Liver diseases copy

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Oral Diagnosis I
Third Year

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Liver diseases copy

  1. 1. Hepatitis Infectious Non-infectious -Viral. -Secondary Syphilis. -Tuberculosis. -Alcohol. -Halothane. -Ketokonazole. example example
  2. 2. Viral Hepatitis A, B, C, D, and E Hepatitis A: Infectious Hepatitis. RNA-V Hepatitis B: Serum Hepatitis. DNA-V Hepatitis C: Non-A non-B Hepatitis [NANB]. RNA-V Hepatitis D: Delta Hepatitis. RNA-V Hepatitis E: RNA-V
  3. 3. Hepatitis A “Infectious Hepatitis” Incidence: 150,000 people in the U.S. are infected each year by hepatitis A. High risk geographic areas are Middle East, South America, Eastern Europe, Central America, Africa and Southeast Asia. IP: 15 – 50 days. Transmission: is usually by drinking water or eating contaminated food. Direct contact with an infected person, as kissing.
  4. 4. Signs and Symptoms: A person infected with hepatitis A may not have any symptoms. However, in those who do have symptoms, they resemble the flu. These symptoms include: -Fatigue, nausea, vomiting. -Pain in the liver area, -Dark urine or light colored stools and fever. -Liver function tests are elevated, with many adults developing jaundice. Most people recover within six months. Hepatitis A “Infectious Hepatitis”
  5. 5. Hepatitis B “Serum Hepatitis” Transmission: This disease is more infectious than AIDS and is transmitted through infected blood and other body fluids (seminal fluid, vaginal secretions, breast milk, tears, saliva and open sores). IP: 45 – 180 days. However, it is not spread by casual contact such as: -Holding hands. -Kissing on the cheek or dry lip kissing. -Eating food prepared by a carrier. -Visiting an infected person. -Playing with a child who is a carrier. -Sneezing or coughing.
  6. 6. Signs and Symptoms: Most people who get hepatitis B have no recognizable signs or symptoms. Some People Have Symptoms That Mimic The Flu: loss of appetite. nausea and vomiting. Fever. weakness, tiredness, lasting weeks or even months. abdominal pain. dark urine. yellowing skin and eyes (jaundice). Hepatitis B “Serum Hepatitis”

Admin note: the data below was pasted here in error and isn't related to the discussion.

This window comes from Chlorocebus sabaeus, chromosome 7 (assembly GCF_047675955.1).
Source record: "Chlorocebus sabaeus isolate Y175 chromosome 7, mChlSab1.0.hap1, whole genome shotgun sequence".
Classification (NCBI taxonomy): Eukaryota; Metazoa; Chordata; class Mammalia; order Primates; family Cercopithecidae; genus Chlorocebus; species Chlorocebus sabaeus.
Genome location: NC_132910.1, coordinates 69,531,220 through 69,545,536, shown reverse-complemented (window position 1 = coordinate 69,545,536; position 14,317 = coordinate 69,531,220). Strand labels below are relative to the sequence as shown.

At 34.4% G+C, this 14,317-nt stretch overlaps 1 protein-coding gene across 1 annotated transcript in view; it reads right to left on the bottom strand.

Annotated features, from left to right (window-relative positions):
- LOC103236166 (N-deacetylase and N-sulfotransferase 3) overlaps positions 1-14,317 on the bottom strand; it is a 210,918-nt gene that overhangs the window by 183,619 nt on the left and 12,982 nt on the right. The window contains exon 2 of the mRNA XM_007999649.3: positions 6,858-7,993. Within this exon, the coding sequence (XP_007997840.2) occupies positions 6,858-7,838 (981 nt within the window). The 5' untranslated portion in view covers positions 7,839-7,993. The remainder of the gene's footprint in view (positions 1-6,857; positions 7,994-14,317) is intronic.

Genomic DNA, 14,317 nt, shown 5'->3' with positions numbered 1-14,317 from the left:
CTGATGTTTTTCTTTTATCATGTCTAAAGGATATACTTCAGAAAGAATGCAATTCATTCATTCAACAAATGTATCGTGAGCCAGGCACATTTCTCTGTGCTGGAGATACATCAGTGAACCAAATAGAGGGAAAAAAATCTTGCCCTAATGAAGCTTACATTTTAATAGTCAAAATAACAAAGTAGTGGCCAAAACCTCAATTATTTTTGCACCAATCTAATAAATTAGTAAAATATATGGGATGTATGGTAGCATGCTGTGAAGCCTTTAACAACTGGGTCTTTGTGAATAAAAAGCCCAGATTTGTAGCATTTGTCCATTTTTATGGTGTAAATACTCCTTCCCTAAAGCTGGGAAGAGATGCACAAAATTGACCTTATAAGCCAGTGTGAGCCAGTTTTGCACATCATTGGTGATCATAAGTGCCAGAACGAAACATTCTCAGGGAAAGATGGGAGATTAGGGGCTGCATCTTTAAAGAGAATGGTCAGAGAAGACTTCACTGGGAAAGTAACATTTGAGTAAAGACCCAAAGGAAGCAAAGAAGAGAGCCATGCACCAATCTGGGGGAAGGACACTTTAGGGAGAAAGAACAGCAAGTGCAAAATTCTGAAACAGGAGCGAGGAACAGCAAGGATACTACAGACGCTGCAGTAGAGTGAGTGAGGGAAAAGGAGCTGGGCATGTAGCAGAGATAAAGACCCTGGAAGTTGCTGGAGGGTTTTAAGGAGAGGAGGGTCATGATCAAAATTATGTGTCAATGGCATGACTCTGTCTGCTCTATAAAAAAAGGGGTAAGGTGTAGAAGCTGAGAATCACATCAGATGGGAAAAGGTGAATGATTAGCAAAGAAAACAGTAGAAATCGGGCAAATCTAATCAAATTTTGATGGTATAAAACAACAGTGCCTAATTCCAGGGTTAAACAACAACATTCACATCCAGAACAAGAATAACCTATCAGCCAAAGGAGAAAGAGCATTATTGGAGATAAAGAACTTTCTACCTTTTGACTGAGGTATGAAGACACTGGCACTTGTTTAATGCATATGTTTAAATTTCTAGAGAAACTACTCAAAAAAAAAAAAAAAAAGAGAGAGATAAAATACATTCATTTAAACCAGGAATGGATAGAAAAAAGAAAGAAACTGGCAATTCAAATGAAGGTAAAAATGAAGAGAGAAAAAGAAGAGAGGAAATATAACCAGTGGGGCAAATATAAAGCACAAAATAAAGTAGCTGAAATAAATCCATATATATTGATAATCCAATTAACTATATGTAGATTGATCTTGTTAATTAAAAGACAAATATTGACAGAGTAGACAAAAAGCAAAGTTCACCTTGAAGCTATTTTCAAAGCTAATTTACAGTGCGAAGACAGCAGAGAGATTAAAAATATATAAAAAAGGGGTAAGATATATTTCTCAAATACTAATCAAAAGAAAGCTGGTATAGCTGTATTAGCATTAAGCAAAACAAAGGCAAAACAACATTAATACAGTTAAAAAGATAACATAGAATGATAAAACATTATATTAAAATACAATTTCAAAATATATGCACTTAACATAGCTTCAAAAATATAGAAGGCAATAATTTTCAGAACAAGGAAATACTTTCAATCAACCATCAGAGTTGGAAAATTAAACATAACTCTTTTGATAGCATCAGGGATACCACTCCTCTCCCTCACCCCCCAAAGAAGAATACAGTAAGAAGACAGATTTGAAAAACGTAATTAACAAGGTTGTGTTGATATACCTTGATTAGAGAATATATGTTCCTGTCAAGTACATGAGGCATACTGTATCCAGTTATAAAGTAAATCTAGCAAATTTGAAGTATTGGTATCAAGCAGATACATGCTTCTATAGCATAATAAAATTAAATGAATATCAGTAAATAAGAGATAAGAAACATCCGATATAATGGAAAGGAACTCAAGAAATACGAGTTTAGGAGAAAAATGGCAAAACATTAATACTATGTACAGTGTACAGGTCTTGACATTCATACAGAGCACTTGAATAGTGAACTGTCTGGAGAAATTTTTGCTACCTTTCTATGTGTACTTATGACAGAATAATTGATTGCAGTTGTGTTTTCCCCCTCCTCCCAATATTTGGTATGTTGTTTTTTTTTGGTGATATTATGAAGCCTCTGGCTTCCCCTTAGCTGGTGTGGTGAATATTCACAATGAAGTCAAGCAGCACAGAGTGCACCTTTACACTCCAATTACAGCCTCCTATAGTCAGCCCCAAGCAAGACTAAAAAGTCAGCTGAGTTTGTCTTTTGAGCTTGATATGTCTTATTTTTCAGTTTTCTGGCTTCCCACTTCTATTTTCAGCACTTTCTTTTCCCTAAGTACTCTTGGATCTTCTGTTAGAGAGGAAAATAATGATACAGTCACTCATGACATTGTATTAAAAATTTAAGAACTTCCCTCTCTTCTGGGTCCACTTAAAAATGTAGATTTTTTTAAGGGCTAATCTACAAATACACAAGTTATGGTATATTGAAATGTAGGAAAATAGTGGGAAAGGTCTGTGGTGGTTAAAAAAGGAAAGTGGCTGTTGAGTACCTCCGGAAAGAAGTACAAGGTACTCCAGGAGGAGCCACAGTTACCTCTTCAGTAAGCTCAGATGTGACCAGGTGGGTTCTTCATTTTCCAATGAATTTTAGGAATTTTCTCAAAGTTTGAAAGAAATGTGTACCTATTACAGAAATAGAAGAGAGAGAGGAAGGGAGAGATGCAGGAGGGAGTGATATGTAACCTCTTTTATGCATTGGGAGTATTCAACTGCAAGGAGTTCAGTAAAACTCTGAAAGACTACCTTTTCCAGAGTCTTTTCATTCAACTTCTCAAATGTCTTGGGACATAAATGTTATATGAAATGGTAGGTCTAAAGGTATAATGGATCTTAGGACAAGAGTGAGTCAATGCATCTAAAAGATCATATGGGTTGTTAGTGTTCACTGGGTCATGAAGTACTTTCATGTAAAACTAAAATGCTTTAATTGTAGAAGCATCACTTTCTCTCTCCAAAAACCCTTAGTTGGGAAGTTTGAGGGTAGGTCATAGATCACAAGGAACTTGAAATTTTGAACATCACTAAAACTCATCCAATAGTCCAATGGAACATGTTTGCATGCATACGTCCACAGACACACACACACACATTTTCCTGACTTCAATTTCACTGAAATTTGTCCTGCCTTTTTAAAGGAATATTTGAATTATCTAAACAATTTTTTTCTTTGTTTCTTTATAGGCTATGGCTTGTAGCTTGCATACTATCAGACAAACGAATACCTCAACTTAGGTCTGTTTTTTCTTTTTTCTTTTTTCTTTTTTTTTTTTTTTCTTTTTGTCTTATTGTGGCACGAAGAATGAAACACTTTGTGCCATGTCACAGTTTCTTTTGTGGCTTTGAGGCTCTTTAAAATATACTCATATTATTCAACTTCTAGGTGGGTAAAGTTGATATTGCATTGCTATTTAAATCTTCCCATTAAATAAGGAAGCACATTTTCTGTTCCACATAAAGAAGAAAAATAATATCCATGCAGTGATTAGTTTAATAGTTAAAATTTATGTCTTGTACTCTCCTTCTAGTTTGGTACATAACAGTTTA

7. 7. Hepatitis C “NANB” The hepatitis C virus was identified and described in 1989, and in 1990 a hepatitis C antibody test (anti-HCV). There are 3.5 million Americans chronically infected with HCV. IP: 14 – 180 days. Transmission: HCV can be transmitted through blood transfusions. Other individuals who may come in contact with infected blood, instruments, or needles, such as IV drug users, health care workers, dentists or laboratory technicians are also at risk.
  8. 8. Hepatitis D “Delta Hepatitis” Hepatitis D occur only as a coinfection with hepatitis B or as a superinfection in carrier of hepatitis B. Transmission is the same of hepatitis B, however, signs and symptoms frequently are more severe. IP: 15-150 days.
  9. 9. Hepatitis E Resembles hepatitis A. Transmitted via fecal-oral contamination. Common in India, Northern Africa, southeast Asia and Mexico. IP: 15 – 60 days with viremia. Hepatitis Non A-E Unknown viruses and unknown etiology. Hepatitis F and hepatitis G were linked to this type of hepatitis
  10. 10. HBV-Ag: hepatitis B virus antigen test. Anti-HCV: Antibody to hepatitis C virus. ALT-Liver enzyme released from liver cells that are injured, eg. by virus, alcohol, fat, drug, etc. RIBA-2 - Supplemental test to detect antibody to hepatitis C virus. HCV-RNA test by polymerase chain reaction (PCR) determines whether the virus is multiplying. Laboratory Findings
  11. 11. Medical Managements - Active immunization “vaccines”. -Passive immunization “antibodies” Must be given with interval of 5 months from MMR prevention Treatment -Treatment of viremia. -Diet. -Interferon (IFN) alpha-2b.
  12. 12. Dental Managements - History. - Clinical examination. - Consultation with physician. - Minimizing of drugs metabolized by liver such as: [Lidocaine, Aspirin, Ibuprofen, Diazepam, Ampicillin, Metronidazole, Tetracycline]. - Bleeding time, thrombin time, and prothrombin time should be considered for surgical procedures. contamination Patient DentistInstrumentsPatient
  13. 13. Non-Infectious Diseases Alcoholic Liver Disease
  14. 14. Alcoholic Liver Disease Hepatitis Cirrhosis Malnutrition and anemias 2 1 3
  15. 15. Alcoholic Liver Disease Signs and Symptoms Psychiatric problems. Nausea. Vomiting. Anorexia. Weight loss. Fever. Hepatomegaly. Hepatic coma General Oral Enlargement of parotid G. Xerostomia. Bad oral hygiene. Petechiae and ecchymoses. Jaundiced oral mucosa. Fungal infections. Bruxism. Alcohol breath odor.
  16. 16. Alcoholic Liver Disease Medical managements - Identification of the case. - Withdrawal from alcohol. - Manage the CNS depression.
  17. 17. Dental managements Alcoholic Liver Disease Screening for alcohol risk. Providing alcohol prevention information. Take in consideration: [Risk of infection spread, bleeding tendencies, metabolism of certain drugs].

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